So as usual, I asked my grandmother which is in her opinion a typical Christmas dish in our family, something she would see on our table along with lasagne, capon and cavallucci. She enthusiastically answered: cardoon flan, how good is it? Let’s make it! As you might have realized last year, we have a fond preference for flans at Christmas, a festive side dish that plays its role next to more important main dishes and most of all can be made in advance, leaving the modern housewife free to entertain her guests while the flan is baking in the oven. In the now actual perspective of saving and recycling, the flan can be easily re heated in the evening along with other leftovers, the perfect meal to be eaten on the couch watching a Christmas movie.
- 1 bunch of cardoons, about 900 g once cleaned
- 1 lemon
- 2 free range eggs
- 50 g of grated cheese (aged Pecorino Toscano, aged Parmigiano Reggiano or a mix of them) + a few tablespoons to sprinkle on surface
- Breadcrumbs to dust the baking pan and sprinkle on surface
- 25 g of butter
- 30 g of flour
- 250 ml of cold whole milk
- Grated nutmeg
- Rinse the cardoons in water and lemon juice to prevent them form blackening, remove any leaf and peel downwards to remove the strings. Cut into large pieces and cook in boiling salted water with the juice of a lemon for about 20 minutes, until tender.
- Drain the cardoons and sautée in a pan with a knob of butter and a few tablespoons of extra virgin olive oil. This will enhance their flavour. Mash the cardoons or blend with an immersion blender or pass them through a vegetable mill: choose accordingly to the texture you like for your flan.
- Make the béchamel sauce by melting the butter over low heat. Add the flour and stir continuously with a fork or whisk until amber coloured and toasted. Pour the milk in a thin stream, stirring constantly to prevent lumps. Stir until the sauce is thick, it will take a few minutes, then season with salt and grated nutmeg.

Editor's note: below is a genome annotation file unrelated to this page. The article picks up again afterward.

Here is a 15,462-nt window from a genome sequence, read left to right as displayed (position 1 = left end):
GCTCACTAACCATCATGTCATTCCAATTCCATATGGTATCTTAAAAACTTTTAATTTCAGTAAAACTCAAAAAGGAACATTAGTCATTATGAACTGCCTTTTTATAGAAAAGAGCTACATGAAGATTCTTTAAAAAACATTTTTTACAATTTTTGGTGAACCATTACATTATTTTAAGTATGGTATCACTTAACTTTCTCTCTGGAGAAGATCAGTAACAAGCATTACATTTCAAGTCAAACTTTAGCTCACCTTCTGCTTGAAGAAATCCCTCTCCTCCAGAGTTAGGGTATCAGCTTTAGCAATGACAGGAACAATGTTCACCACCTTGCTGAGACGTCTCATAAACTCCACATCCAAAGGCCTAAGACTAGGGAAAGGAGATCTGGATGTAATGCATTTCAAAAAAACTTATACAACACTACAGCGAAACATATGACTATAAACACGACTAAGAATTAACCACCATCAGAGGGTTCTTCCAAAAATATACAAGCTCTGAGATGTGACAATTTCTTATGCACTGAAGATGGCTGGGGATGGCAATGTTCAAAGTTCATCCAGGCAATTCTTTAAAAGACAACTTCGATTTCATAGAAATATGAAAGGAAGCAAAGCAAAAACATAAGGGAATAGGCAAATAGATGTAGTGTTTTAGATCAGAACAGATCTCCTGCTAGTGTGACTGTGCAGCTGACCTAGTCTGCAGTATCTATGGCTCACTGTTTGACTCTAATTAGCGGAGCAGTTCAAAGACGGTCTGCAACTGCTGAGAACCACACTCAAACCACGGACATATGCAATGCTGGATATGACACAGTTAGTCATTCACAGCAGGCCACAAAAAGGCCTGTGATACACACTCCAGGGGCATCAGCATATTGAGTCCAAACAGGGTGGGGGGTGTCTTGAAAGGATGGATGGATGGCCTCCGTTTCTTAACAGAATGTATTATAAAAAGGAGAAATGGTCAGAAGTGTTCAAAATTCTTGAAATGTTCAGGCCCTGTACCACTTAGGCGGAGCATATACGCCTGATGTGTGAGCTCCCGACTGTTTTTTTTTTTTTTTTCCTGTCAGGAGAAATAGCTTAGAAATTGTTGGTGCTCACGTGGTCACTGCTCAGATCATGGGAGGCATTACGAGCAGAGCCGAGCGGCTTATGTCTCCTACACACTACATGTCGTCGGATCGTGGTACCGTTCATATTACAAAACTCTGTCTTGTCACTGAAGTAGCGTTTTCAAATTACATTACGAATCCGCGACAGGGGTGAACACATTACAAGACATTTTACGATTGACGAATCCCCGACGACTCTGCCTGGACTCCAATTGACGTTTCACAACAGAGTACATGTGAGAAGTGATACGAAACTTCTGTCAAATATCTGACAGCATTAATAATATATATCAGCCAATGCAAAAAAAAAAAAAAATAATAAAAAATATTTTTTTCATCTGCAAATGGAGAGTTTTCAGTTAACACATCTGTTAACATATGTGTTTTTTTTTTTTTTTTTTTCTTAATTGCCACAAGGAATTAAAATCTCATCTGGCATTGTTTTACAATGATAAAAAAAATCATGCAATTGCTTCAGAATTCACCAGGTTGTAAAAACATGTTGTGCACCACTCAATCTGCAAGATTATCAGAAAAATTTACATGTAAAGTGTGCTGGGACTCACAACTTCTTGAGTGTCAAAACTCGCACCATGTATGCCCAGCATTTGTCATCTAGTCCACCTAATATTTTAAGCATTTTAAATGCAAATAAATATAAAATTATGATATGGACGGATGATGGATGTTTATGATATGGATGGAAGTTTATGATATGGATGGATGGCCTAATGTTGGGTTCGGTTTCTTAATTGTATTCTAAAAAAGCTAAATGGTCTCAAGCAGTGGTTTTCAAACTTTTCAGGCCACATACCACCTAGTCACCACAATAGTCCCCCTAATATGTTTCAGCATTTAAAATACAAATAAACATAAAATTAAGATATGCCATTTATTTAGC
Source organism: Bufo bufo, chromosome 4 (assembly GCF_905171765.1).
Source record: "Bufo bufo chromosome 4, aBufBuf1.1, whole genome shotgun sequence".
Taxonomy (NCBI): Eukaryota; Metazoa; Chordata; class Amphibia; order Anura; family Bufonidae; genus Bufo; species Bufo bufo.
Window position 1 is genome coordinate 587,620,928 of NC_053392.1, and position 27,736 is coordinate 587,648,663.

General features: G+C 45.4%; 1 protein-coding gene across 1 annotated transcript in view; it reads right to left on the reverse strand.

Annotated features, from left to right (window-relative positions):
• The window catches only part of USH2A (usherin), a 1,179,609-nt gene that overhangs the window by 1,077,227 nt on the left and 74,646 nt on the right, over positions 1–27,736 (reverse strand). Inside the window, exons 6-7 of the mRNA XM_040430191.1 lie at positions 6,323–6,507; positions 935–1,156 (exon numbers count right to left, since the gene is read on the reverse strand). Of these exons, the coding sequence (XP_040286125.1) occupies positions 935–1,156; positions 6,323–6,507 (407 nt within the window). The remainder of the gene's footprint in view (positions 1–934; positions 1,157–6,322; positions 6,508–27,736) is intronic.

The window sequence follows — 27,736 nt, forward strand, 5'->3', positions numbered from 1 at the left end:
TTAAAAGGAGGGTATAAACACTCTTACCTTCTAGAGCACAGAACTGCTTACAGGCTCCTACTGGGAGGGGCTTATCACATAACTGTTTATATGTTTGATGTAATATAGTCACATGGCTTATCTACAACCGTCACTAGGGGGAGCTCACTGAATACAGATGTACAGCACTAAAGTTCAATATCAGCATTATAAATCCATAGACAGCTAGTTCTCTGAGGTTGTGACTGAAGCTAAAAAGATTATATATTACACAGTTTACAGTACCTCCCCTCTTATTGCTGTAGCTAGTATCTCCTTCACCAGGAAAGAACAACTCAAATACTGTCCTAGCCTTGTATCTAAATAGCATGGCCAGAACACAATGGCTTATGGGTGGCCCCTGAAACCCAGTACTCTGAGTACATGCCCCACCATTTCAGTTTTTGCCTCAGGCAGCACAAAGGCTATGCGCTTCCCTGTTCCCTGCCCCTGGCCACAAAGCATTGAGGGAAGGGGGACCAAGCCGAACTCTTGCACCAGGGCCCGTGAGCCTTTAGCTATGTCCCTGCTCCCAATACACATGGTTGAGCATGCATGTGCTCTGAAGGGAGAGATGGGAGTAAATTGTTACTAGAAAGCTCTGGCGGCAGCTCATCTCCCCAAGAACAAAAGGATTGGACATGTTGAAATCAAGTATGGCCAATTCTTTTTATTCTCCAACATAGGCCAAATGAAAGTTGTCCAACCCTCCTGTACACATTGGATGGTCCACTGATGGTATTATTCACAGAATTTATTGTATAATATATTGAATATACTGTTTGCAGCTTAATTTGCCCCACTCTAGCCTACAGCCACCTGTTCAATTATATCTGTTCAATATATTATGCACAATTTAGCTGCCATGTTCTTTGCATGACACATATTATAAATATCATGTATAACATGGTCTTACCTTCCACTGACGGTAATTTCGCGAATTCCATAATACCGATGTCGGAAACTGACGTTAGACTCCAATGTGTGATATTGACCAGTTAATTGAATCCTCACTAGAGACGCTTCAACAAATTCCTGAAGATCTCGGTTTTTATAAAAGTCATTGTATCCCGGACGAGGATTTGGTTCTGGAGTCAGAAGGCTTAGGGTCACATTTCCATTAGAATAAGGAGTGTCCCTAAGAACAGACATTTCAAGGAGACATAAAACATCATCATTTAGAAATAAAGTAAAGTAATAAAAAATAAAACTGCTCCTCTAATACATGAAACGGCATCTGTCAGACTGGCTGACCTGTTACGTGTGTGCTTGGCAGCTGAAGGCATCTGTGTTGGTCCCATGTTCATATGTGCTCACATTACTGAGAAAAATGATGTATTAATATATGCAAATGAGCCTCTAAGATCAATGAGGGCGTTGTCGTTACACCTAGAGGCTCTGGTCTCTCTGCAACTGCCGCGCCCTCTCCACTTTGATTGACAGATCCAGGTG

- Preheat the oven to 180°C.
- In a bowl combine cardoons, béchamel, beaten eggs and cheese and stir throughly. Season with salt if needed.
- Butter and sprinkle with bread crumbs a ceramic baking pan (about 15 cm large and 30 cm long) and spoon the cardoon flan into it. Sprinkle the surface with breadcrumbs and grated cheese and finish with slivers of butter.
- Bake the flan for about 50 minutes, until firm and golden.
Find more info on cardoons here on my old post and on an interesting post on Tuscanycius.
Not to lose a single post by the Italian Table talk girls, these are our Social Accounts:
- Emiko, her blog is Emikodavies.com, @emikodavies on Twitter, and her Pinterest
- Valeria, her blog is Life Love Food, @valerianecchio on Twitter, her FB Page and her Pinterest
- Jasmine, her blog is Labna.it, @labna on Twitter, her FB page and her Pinterest
- Juls, my twitter @Julskitchen, FB page and Pinterest
The Christmas log is a deeply rooted rural tradition in Tuscany, thought it can be found in similar rites throughout Italy and Europe. Traces are the English Yule log or the French buche de Noel, a dessert present on every table at Christmas. Is there something similar in your region? or which are the traditions of your Christmas? We are curious to hear your voices. The hashtag to follow the conversation on Italian Table talk on Twitter is #ITabletalk (easy, isn’t it?).